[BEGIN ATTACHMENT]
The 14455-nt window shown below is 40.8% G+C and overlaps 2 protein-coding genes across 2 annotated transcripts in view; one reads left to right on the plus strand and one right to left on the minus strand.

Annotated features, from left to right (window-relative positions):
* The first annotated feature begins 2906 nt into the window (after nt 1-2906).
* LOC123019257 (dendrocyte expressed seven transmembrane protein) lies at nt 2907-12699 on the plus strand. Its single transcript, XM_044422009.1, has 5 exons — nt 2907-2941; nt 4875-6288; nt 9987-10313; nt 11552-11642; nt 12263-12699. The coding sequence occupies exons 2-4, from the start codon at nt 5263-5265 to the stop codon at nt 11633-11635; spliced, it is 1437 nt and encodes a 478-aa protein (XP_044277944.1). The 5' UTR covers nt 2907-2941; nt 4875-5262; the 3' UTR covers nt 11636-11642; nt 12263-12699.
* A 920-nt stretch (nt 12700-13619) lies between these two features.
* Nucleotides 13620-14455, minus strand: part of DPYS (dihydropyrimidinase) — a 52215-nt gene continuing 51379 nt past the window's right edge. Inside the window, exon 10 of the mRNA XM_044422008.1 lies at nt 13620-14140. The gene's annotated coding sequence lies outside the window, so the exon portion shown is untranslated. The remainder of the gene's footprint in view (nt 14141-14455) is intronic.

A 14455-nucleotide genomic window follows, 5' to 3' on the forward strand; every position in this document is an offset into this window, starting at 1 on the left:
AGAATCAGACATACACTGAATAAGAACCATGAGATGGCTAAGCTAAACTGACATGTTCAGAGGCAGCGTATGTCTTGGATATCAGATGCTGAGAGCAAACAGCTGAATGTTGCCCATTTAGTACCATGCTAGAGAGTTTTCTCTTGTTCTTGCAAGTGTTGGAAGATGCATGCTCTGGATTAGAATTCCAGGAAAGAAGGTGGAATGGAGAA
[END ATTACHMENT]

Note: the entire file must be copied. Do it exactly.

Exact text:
The 14455-nt window shown below is 40.8% G+C and overlaps 2 protein-coding genes across 2 annotated transcripts in view; one reads left to right on the plus strand and one right to left on the minus strand.

Annotated features, from left to right (window-relative positions):
* The first annotated feature begins 2906 nt into the window (after nt 1-2906).
* LOC123019257 (dendrocyte expressed seven transmembrane protein) lies at nt 2907-12699 on the plus strand. Its single transcript, XM_044422009.1, has 5 exons — nt 2907-2941; nt 4875-6288; nt 9987-10313; nt 11552-11642; nt 12263-12699. The coding sequence occupies exons 2-4, from the start codon at nt 5263-5265 to the stop codon at nt 11633-11635; spliced, it is 1437 nt and encodes a 478-aa protein (XP_044277944.1). The 5' UTR covers nt 2907-2941; nt 4875-5262; the 3' UTR covers nt 11636-11642; nt 12263-12699.
* A 920-nt stretch (nt 12700-13619) lies between these two features.
* Nucleotides 13620-14455, minus strand: part of DPYS (dihydropyrimidinase) — a 52215-nt gene continuing 51379 nt past the window's right edge. Inside the window, exon 10 of the mRNA XM_044422008.1 lies at nt 13620-14140. The gene's annotated coding sequence lies outside the window, so the exon portion shown is untranslated. The remainder of the gene's footprint in view (nt 14141-14455) is intronic.

A 14455-nucleotide genomic window follows, 5' to 3' on the forward strand; every position in this document is an offset into this window, starting at 1 on the left:
AGAATCAGACATACACTGAATAAGAACCATGAGATGGCTAAGCTAAACTGACATGTTCAGAGGCAGCGTATGTCTTGGATATCAGATGCTGAGAGCAAACAGCTGAATGTTGCCCATTTAGTACCATGCTAGAGAGTTTTCTCTTGTTCTTGCAAGTGTTGGAAGATGCATGCTCTGGATTAGAATTCCAGGAAAGAAGGTGGAATGGAGAA